Originally Posted by Mahigan
Ugh, I think you're probably the only person who doesn't get what I'm saying.
Let me break this down for you:
1. Drivers control what goes into the framebuffer and what doesn't.
2. Driver optimisations can be used to store bandwidth sensitive data into the frame buffer and non-sensitive data into system memory.
3. HBM can thus be compared to a sort of embeded cache in the way AMDs drivers treat it.
4. The result is thus a 0 performance penalty from using system memory for non bandwidth sensitive data.
5. You get the full performance benefit of using HBM even if you're buffering more data than its capacity would allow.
Do you understand?
What the...? In my very first post to you, I directly pointed out and mentioned AMD's driver optimizations myself. You're not even comprehending what I'm posting, evidently. For the umpteenth time, what I'm questioning you on is this:
HBM is different than GDDR5. Its bandwidth is used like an embeded cache.
What about HBM or its bandwidth makes it different from GDDR5 in a way that makes it a better "embedded cache" or in any way different from GDDR5 in regards to capacity limitations? I've said it a million times already, but I'll answer it for you again. All VRAM is used for the purpose of storing local data that needs to be accessed quickly and all dGPUs, regardless of memory technology, can access system RAM at equal speeds for less immediately-necessary data.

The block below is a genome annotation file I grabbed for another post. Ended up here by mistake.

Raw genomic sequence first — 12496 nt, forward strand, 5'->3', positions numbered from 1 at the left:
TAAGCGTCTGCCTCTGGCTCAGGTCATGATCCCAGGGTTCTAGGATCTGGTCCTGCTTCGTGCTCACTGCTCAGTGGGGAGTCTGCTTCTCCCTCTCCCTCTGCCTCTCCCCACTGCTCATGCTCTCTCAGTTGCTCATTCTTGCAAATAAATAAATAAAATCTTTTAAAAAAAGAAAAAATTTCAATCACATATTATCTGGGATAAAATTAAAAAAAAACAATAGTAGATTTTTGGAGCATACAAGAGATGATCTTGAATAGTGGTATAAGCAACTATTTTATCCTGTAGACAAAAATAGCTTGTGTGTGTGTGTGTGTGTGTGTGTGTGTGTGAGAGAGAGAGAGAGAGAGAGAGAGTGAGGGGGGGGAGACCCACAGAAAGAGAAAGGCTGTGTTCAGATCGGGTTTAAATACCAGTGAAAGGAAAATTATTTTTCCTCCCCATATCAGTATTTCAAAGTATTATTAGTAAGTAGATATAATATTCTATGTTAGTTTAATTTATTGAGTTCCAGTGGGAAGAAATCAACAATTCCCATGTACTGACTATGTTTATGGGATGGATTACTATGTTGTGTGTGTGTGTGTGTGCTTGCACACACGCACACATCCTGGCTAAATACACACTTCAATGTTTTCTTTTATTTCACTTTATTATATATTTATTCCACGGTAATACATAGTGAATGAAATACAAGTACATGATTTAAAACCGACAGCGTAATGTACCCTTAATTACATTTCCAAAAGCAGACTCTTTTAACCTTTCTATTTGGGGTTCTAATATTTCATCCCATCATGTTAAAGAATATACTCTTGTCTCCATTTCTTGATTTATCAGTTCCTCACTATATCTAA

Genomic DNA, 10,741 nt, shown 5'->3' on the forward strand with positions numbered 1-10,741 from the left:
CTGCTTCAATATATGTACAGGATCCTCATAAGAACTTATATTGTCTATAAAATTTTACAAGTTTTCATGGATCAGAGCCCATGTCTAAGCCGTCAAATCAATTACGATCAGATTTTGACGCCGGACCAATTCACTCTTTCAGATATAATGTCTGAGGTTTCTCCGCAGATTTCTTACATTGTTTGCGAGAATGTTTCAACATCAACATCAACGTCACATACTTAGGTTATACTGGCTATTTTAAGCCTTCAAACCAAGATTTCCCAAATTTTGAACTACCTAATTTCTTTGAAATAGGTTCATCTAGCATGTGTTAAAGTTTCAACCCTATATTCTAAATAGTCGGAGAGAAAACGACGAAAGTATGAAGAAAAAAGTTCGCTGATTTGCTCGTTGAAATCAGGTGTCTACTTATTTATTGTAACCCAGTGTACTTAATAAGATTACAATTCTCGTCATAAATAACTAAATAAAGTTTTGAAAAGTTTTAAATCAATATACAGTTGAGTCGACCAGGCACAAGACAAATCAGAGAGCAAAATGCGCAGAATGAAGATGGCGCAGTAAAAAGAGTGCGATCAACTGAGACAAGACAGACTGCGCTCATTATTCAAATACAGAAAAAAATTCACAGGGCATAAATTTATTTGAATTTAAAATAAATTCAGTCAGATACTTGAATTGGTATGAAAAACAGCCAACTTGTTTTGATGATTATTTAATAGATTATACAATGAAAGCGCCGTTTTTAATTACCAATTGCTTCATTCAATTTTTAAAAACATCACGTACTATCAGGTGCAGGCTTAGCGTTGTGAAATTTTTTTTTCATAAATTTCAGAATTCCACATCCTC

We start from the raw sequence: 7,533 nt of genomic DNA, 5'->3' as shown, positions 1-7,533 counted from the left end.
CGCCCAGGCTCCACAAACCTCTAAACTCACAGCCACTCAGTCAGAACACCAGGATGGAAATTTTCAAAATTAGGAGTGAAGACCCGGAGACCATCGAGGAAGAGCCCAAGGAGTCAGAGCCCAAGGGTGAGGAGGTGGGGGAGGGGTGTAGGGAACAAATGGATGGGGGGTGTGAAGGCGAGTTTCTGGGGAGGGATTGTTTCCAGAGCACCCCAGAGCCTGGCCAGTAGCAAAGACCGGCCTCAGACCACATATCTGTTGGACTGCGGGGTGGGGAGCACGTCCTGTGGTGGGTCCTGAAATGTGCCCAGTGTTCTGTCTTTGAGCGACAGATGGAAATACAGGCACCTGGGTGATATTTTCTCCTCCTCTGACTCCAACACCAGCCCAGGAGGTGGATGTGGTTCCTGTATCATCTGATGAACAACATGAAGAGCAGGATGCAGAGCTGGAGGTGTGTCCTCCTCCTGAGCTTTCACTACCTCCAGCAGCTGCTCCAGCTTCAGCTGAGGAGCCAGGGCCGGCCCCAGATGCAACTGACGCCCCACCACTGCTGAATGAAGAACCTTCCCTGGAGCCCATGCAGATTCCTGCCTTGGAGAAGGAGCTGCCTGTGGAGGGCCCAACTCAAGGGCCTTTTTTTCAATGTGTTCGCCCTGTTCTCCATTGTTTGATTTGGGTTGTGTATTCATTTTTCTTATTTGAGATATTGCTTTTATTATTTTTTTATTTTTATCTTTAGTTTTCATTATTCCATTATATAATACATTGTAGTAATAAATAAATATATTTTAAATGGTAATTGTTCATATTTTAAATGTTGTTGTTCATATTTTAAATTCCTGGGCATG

HBM/GDDR5's bandwidth figures refer only to GPU <--> VRAM communication and don't do a thing to assist with VRAM capacity limitations (no particular memory capacity optimizations benefit from HBM's bandwidth) since all the data that must be stored locally will have to be regardless due to PCI-e limitations. A diagram with crudely-written bandwidth figures (512 GB/s for Fiji and HBM, 16 GB/s for PCI-e 3.0):
Data taken from system RAM into VRAM across PCI-e 3.0 is going to be that slow no matter what and therefore the same amount of data for any given scene needs to be stored in VRAM no matter whether the card is using HBM or GDDR5. Additionally, any optimizations involving prioritization and segmentation of data across VRAM and system RAM will be equally as effective regardless of GDDR5 or HBM for the same reason. VRAM bandwidth figures don't mean what some people, including yourself, think they mean. It has no bearing on capacity limitations because those limitations exist due to external factors regardless (like PCI-e).
HBM is not different from GDDR5 in any respect involving effective capacity or optimizations via the separation of data across the two primary memory areas.